Heat pump cold efficiency

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Old 12-04-19, 01:03 PM
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Heat pump cold efficiency

I have a new Mitsubishi mini-split heat pump. It is said to work down to -14 degrees F; however, I understand that above that temp, the efficiency decreases as it gets colder. I would like to see a chart or graph showing exactly how much the efficiency is affected by temperature. That way, I could make a better decision as to whether to use it (for example, at 0 degrees), or whether to use our wood stove or resistance-type electric heaters that I have. Can you help me with this kind of information?

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Old 12-04-19, 01:45 PM
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Search online for "heat pump efficiency vs temperature". It will give you a general idea. You'd have to contact the manufacturer for exact information on your heat pump.



In general, the last thing you want to do is use electric resistance heat. It is 100% efficient but it's also the most expensive for the btu's you get. If your wood is free then burning wood all the time would be the cheapest... after all it's free. But if you have to pay for your wood either with money or labor then you'll have to figure your own temp when it's better to burn wood.
 
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Old 12-04-19, 02:35 PM
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Thanks Pilot Dane. I did write to Mitsubishi but did not get an answer. Will try again.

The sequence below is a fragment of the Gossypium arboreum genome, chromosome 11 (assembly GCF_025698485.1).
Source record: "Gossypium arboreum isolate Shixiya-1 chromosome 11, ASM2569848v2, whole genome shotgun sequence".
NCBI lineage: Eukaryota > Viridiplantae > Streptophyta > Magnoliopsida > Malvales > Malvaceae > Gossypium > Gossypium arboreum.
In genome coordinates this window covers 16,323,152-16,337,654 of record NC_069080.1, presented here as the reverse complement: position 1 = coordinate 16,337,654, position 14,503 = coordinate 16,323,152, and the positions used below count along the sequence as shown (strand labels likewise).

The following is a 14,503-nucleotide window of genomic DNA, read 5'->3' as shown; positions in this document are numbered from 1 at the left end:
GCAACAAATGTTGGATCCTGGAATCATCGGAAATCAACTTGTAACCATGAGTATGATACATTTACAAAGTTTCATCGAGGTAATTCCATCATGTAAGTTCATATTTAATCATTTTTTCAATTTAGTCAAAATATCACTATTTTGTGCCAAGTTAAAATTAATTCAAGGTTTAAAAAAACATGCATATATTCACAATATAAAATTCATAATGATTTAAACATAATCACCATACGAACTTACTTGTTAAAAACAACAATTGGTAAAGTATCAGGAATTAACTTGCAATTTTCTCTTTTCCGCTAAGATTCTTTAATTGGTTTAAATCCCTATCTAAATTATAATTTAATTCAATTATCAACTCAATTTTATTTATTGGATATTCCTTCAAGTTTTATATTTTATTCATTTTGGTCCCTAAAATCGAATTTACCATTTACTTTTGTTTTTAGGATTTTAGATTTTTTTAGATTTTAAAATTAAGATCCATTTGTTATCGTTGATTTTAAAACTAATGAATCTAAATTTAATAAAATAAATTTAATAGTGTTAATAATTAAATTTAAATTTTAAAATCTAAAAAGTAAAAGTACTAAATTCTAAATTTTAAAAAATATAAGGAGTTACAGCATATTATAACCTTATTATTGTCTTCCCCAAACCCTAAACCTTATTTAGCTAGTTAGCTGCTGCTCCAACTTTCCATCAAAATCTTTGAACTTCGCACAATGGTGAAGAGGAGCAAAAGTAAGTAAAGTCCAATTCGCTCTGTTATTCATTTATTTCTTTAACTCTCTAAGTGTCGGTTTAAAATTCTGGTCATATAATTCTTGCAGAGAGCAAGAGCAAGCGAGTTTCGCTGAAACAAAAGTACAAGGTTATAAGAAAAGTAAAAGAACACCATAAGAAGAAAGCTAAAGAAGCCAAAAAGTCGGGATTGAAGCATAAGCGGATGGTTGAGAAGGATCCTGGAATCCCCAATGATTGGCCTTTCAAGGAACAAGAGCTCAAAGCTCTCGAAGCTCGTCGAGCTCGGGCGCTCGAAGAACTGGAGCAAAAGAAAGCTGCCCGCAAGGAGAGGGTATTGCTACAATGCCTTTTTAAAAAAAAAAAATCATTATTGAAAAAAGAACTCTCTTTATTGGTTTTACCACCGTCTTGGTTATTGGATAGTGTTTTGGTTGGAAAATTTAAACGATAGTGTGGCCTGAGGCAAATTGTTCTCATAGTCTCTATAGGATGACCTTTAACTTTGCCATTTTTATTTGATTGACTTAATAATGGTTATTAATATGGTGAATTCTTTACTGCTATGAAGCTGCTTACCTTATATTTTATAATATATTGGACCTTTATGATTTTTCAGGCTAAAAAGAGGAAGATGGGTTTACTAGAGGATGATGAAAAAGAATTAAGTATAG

I do heat with wood, but would prefer to use the mini-split as much as possible to go easier on the atmosphere. (We have solar electricity.)
 
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Old 12-04-19, 06:33 PM
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Whats model #.

Its best to just let heat pump run. -14 is great.
 
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Old 12-04-19, 06:59 PM
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Lawrosa--Here are the specs:

Outdoor unit, hyper/heat, will heat down to -14*F, R-410A, 2 ton, outdoor unit
M# MXZ-3C24NAHZ2-U1

Upper level, 12,000 BTU unit, l
M# MSZ-GL12NA-U1

Lower level, 12,000 BTU unit,
M# MSZ-GL12NA-U1
 
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Old 12-04-19, 07:58 PM
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Old 12-04-19, 08:03 PM
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page 34 shows 12000 btu at 17f outdoor. with an indoor dry bulb of 70F.

How many sq feet is the space your heating?

Shows at 5f it will only produce 9700 btus. so capacity starts falling off after 17f
 
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Old 12-04-19, 08:16 PM
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Im sorry, i see its multi zone..

Page 40 shows 25k btu at 5F. I would assume after 5 F capacity drops.

I assume thats about 12000btu per inside unit.
 
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Old 12-04-19, 09:05 PM
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Our house is 24'x36' (864 sq ft) and it's 2 1/2 stories tall including the walk-out basement which is finished as living space. It's kind of super-insulated so today, for example, I turned off the upstairs unit and heated the whole place w/ the lower level unit. (It was around 32 farenheit.) I'll probably use the wood stove when it's the dead of winter, like below 20, since the minisplit will be less efficient then...
 
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Old 12-06-19, 09:48 PM
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24000 BTU is the right capacity for your room. Ductless heat pump can efficiently heat up a room in freezing ambient temperature. Mine is 18000 BTU and I feel comfortable on 16 thermostat setting in 0 ambient temperature. You can find your own comfortable temperature by setting to different temperatures. Manuals and graphs cannot take into consideration all variables involved where the heat pump is installed. So find your own comfort level temperature.
 
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